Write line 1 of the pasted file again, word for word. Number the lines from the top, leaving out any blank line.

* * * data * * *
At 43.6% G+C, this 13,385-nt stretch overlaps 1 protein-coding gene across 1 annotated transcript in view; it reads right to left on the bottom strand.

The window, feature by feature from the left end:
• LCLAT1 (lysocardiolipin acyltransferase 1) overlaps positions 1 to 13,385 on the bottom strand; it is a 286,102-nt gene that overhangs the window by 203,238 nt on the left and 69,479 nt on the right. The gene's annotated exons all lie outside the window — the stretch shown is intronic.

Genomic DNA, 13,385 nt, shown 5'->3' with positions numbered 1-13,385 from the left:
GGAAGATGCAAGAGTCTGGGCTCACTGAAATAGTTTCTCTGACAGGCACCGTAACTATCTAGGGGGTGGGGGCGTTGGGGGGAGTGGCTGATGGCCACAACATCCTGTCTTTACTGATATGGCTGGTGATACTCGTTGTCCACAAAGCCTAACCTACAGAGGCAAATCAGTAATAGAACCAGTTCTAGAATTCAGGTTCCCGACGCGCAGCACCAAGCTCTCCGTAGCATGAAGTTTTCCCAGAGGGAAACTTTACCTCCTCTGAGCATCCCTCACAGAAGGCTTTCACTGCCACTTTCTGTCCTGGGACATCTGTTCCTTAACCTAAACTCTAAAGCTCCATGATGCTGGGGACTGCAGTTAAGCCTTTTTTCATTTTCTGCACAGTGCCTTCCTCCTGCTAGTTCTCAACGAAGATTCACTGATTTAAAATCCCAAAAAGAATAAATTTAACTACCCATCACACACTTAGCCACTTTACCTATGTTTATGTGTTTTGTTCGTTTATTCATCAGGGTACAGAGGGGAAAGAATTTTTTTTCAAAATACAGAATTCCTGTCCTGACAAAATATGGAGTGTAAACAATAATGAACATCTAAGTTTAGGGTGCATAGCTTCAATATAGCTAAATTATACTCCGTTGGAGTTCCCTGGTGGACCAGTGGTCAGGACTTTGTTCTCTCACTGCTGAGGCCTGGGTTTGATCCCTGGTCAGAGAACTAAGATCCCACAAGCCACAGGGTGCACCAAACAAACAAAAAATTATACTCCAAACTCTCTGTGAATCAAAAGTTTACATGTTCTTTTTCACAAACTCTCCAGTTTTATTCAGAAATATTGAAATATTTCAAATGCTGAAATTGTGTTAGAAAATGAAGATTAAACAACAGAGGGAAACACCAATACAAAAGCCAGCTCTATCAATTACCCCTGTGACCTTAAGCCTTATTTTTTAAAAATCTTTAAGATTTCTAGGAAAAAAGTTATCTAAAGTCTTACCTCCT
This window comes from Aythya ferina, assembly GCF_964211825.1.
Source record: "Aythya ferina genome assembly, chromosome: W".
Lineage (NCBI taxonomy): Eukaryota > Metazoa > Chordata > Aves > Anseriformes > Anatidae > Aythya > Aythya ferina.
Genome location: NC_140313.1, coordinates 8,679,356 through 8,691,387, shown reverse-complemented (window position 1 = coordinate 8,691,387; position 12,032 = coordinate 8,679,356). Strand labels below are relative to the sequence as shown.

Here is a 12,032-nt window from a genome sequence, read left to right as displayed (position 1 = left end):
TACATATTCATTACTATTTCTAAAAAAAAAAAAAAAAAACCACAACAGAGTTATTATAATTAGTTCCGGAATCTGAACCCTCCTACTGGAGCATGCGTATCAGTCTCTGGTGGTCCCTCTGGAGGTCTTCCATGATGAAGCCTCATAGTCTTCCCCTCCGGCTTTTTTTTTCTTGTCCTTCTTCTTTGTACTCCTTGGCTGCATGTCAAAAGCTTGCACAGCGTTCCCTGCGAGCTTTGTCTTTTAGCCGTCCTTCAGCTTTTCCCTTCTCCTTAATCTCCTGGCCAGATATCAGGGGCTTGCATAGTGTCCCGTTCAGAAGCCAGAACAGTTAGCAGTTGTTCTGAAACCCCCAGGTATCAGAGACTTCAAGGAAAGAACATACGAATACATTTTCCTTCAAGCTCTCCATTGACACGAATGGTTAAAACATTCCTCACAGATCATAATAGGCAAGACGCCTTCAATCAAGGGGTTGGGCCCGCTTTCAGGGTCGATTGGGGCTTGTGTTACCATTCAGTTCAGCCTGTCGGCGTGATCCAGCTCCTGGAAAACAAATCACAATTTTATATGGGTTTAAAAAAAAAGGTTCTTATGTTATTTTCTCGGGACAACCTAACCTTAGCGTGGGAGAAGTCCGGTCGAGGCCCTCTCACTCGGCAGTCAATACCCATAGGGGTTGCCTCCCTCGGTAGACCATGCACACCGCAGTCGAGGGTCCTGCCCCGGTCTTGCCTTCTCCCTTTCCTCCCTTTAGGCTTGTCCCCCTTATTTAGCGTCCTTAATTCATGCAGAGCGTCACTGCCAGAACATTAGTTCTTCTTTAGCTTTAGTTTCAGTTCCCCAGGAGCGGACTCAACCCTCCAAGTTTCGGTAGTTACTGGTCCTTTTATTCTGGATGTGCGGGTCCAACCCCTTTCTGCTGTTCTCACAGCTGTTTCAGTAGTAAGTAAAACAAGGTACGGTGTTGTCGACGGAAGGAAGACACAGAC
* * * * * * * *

At 43.6% G+C, this 13,385-nt stretch overlaps 1 protein-coding gene across 1 annotated transcript in view; it reads right to left on the bottom strand.